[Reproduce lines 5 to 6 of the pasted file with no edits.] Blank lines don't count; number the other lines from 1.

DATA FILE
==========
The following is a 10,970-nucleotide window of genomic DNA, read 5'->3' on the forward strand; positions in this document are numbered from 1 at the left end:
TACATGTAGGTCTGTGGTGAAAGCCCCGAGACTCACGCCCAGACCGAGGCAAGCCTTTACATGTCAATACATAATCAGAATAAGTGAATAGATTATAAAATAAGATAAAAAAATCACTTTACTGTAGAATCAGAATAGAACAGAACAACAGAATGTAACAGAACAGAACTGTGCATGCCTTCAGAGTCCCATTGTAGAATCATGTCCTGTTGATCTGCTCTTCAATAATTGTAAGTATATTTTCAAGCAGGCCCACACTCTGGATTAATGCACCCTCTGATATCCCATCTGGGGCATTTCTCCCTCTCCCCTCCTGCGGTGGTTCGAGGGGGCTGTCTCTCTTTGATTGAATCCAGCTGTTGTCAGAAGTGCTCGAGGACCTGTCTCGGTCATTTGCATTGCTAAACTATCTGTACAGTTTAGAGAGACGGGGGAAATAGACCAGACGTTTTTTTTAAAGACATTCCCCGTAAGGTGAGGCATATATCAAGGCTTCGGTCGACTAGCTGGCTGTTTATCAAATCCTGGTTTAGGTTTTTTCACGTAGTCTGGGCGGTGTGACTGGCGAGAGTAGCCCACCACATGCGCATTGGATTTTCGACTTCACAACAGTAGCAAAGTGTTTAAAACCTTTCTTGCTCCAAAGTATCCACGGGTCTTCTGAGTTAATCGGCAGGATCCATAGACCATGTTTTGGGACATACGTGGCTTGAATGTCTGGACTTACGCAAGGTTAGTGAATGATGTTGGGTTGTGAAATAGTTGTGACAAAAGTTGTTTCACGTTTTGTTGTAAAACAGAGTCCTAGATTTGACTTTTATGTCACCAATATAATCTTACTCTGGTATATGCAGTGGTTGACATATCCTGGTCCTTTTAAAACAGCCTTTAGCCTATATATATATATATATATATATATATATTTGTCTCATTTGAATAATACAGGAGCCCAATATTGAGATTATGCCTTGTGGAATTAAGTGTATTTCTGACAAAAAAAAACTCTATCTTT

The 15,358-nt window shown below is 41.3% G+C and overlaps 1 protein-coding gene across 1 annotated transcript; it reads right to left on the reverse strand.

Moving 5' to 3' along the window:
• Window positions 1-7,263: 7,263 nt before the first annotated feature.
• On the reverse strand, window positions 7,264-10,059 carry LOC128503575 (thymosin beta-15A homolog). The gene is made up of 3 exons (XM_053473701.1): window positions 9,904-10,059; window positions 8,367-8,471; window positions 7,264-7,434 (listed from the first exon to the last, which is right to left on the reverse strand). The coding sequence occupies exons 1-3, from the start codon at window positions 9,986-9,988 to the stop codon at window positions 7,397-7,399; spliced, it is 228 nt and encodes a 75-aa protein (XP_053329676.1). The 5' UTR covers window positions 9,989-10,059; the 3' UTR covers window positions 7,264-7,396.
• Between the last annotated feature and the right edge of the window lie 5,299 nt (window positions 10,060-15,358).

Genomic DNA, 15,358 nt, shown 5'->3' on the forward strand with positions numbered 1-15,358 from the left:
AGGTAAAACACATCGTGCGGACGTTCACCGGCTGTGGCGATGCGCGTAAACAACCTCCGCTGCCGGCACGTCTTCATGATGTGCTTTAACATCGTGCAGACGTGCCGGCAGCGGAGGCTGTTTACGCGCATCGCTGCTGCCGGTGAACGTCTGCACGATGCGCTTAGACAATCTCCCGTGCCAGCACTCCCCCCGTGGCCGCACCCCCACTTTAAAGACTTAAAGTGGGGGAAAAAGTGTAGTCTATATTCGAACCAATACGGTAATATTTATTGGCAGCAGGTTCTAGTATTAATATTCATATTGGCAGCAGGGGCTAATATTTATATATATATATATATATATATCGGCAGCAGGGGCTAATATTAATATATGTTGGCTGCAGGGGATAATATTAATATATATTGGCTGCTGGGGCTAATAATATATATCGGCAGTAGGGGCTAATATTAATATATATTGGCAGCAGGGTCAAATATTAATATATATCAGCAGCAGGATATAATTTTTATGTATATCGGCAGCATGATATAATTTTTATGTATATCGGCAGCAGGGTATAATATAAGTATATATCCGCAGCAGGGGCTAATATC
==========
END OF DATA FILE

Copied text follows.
• Window positions 1-7,263: 7,263 nt before the first annotated feature.
• On the reverse strand, window positions 7,264-10,059 carry LOC128503575 (thymosin beta-15A homolog). The gene is made up of 3 exons (XM_053473701.1): window positions 9,904-10,059; window positions 8,367-8,471; window positions 7,264-7,434 (listed from the first exon to the last, which is right to left on the reverse strand). The coding sequence occupies exons 1-3, from the start codon at window positions 9,986-9,988 to the stop codon at window positions 7,397-7,399; spliced, it is 228 nt and encodes a 75-aa protein (XP_053329676.1). The 5' UTR covers window positions 9,989-10,059; the 3' UTR covers window positions 7,264-7,396.